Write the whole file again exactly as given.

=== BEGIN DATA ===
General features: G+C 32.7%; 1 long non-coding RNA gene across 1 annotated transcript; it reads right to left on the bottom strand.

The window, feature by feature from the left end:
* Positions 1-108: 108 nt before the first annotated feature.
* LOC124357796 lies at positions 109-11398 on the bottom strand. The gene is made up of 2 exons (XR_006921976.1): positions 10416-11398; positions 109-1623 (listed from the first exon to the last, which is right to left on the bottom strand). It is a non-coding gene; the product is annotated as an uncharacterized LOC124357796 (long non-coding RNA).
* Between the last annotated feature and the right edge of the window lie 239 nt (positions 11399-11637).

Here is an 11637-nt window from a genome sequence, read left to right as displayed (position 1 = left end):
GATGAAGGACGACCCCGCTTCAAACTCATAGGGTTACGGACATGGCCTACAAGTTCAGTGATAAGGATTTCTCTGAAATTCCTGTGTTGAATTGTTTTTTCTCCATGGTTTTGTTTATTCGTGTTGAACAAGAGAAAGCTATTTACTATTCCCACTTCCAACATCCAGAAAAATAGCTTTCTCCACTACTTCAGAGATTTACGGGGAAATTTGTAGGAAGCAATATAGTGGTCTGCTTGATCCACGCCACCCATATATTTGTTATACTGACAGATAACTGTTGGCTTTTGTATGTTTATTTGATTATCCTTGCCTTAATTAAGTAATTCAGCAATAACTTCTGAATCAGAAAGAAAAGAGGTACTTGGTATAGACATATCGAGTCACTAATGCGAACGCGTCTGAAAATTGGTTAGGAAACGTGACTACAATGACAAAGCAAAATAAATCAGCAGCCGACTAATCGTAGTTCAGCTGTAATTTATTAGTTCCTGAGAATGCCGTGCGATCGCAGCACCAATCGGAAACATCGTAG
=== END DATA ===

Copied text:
General features: G+C 32.7%; 1 long non-coding RNA gene across 1 annotated transcript; it reads right to left on the bottom strand.

The window, feature by feature from the left end:
* Positions 1-108: 108 nt before the first annotated feature.
* LOC124357796 lies at positions 109-11398 on the bottom strand. The gene is made up of 2 exons (XR_006921976.1): positions 10416-11398; positions 109-1623 (listed from the first exon to the last, which is right to left on the bottom strand). It is a non-coding gene; the product is annotated as an uncharacterized LOC124357796 (long non-coding RNA).
* Between the last annotated feature and the right edge of the window lie 239 nt (positions 11399-11637).

Here is an 11637-nt window from a genome sequence, read left to right as displayed (position 1 = left end):
GATGAAGGACGACCCCGCTTCAAACTCATAGGGTTACGGACATGGCCTACAAGTTCAGTGATAAGGATTTCTCTGAAATTCCTGTGTTGAATTGTTTTTTCTCCATGGTTTTGTTTATTCGTGTTGAACAAGAGAAAGCTATTTACTATTCCCACTTCCAACATCCAGAAAAATAGCTTTCTCCACTACTTCAGAGATTTACGGGGAAATTTGTAGGAAGCAATATAGTGGTCTGCTTGATCCACGCCACCCATATATTTGTTATACTGACAGATAACTGTTGGCTTTTGTATGTTTATTTGATTATCCTTGCCTTAATTAAGTAATTCAGCAATAACTTCTGAATCAGAAAGAAAAGAGGTACTTGGTATAGACATATCGAGTCACTAATGCGAACGCGTCTGAAAATTGGTTAGGAAACGTGACTACAATGACAAAGCAAAATAAATCAGCAGCCGACTAATCGTAGTTCAGCTGTAATTTATTAGTTCCTGAGAATGCCGTGCGATCGCAGCACCAATCGGAAACATCGTAG